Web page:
So, just to clarify all of this...both the commercial banks and the Fed can expand both sides of their balance sheet, except only the banks are creating money in doing so. When the banks expand the liability side of their balance sheet by creating new bank deposits in the form of new loans, they are creating new money. You and I can take that money (credit) and spend it directly into the real economy. Whereas, when the Fed takes Treasuries off of the primary dealer’s balance sheets and creates an offsetting liability in the form of reserves — well, reserves cannot leave the banking system, thus, never making it into the real economy. Bank liabilities are money whereas the Fed’s liabilities are not. For all of those touting about hyperinflation (there are many), we will get it overnight if and when congress rewrites the Federal Reserve Act and makes the Fed’s liabilities legal tender— money that can be spent in the real economy. This is extreme, but a legitimate possibility if we get another deflationary shock similar to March 2020. Until then, reserves are nothing more than some fancy accounting work.

Some have argued that it doesn’t matter if banks are lending to consumers or to the government (by buying Treasuries), lending is lending. Banks may not be lending to consumers directly, but if they are lending to the government and the government hands that money to the public, then what’s the difference? This will be inflationary, goes the argument. Now, this can be inflationary if the money finds itself in the right hands and is spent in the right places (the real economy). But, like we have seen over the past year with a large portion of stimulus checks being used to pay down debt (deflationary) and buy financial assets, this often isn’t the outcome. However, the big difference lies in the credit supply. There are two types of debt: bank debt and collateralized debt. Our example above with the bank’s loaning money into existence is considered bank debt – bank extends new credit by creating new customer deposits. Collateralized debt happens when a bank (or investor) purchases a government bond with their own cash. The government gets the cash and in exchange the lender receives a Treasury – collateral backing the loan. The big difference is that one is an expansion of credit and the other is not – bank debt expands the credit (money) supply, whereas collateralized debt does not. Collaterlized debt is simply a redistribution – taking money from one part of the economy and sending it to a different part of the economy. We will get into this in more detail in part 2. Bank debt is much more likely to lead to inflation because the money (credit) supply is expanding. You will now have more money chasing the same amount of goods and services (assuming supply stays the same). However, since loans and leases in bank credit spiked from March – May 2020 , because of the government guaranteed loans, it has consistently contracted on a month-over-month basis (the chart on this is above from earlier in the article).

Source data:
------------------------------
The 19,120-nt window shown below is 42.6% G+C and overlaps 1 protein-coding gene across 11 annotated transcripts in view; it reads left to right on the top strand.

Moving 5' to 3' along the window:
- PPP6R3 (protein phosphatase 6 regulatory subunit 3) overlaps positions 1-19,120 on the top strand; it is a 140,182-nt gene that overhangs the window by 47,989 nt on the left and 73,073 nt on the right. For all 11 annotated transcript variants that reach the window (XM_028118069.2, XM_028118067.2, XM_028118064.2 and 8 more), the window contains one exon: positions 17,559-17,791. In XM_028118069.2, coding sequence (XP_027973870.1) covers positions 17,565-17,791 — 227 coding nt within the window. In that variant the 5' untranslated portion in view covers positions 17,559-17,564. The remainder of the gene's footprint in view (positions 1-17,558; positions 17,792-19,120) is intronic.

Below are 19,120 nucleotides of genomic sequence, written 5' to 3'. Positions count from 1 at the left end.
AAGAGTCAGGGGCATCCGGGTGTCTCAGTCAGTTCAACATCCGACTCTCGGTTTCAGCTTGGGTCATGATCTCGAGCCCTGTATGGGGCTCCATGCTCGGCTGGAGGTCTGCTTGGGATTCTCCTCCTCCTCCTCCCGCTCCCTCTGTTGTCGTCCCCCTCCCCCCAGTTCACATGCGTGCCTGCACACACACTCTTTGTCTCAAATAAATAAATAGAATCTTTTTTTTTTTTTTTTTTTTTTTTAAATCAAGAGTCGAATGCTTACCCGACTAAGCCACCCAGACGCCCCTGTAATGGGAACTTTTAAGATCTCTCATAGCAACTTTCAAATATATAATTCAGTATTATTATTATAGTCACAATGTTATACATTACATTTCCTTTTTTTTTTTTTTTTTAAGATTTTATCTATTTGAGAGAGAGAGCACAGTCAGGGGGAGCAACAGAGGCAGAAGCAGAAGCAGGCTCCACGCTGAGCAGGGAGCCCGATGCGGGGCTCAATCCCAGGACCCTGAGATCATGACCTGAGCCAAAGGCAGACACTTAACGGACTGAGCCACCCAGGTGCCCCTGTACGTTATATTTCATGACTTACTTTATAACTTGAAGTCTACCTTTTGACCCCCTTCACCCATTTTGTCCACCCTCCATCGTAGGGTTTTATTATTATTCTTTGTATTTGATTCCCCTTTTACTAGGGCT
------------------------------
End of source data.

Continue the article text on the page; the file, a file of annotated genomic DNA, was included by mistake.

So, to recap, QE attempts to operate through three different channels, none of which actually partake in the creation of money. This is why the economy has yet to recover from the Global Financial Crisis, let alone the most recent recessionary stint. The world is deprived of dollars and QE has proven unable to fill the gap. This is also why inflation has never been sustained since the Global Financial Crisis of 2007-08, despite numerous periods of inflationary pressures (reflation), like the one that is currently happening. The Fed has no printer, but rather a bookkeeper’s pen. The only new money being created, is done via the banking system. However, there is one question that I have not addressed: if the Fed isn’t printing money, then why has the money supply (M1, M2) increased? This is one of the main arguments that people give to prove the Fed is actually printing money, the fact that the money supply metrics have gone up. I will address why the money supply metrics are not accurate and does not actually prove that the Fed is printing money in part 2.

What does all this mean? Again, the Fed is not creating money. And if they are not creating money, we have a problem because there is a global dollar shortage, one that has yet to be replenished since the GFC. This is why the March 2020 liquidity event happened, because the world needed more dollars than the system could offer. What’s really missing from the system is quality collateral, because when there is enough quality collateral in the system, dollars are flowing. QE is dangerous and makes the system more vulnerable because it not only is not creating money, it is removing quality collateral from the system that it desperately needs. This is what we will explore in part 3, the dangers of QE and its consequences, and by default, the repo and eurodollar market.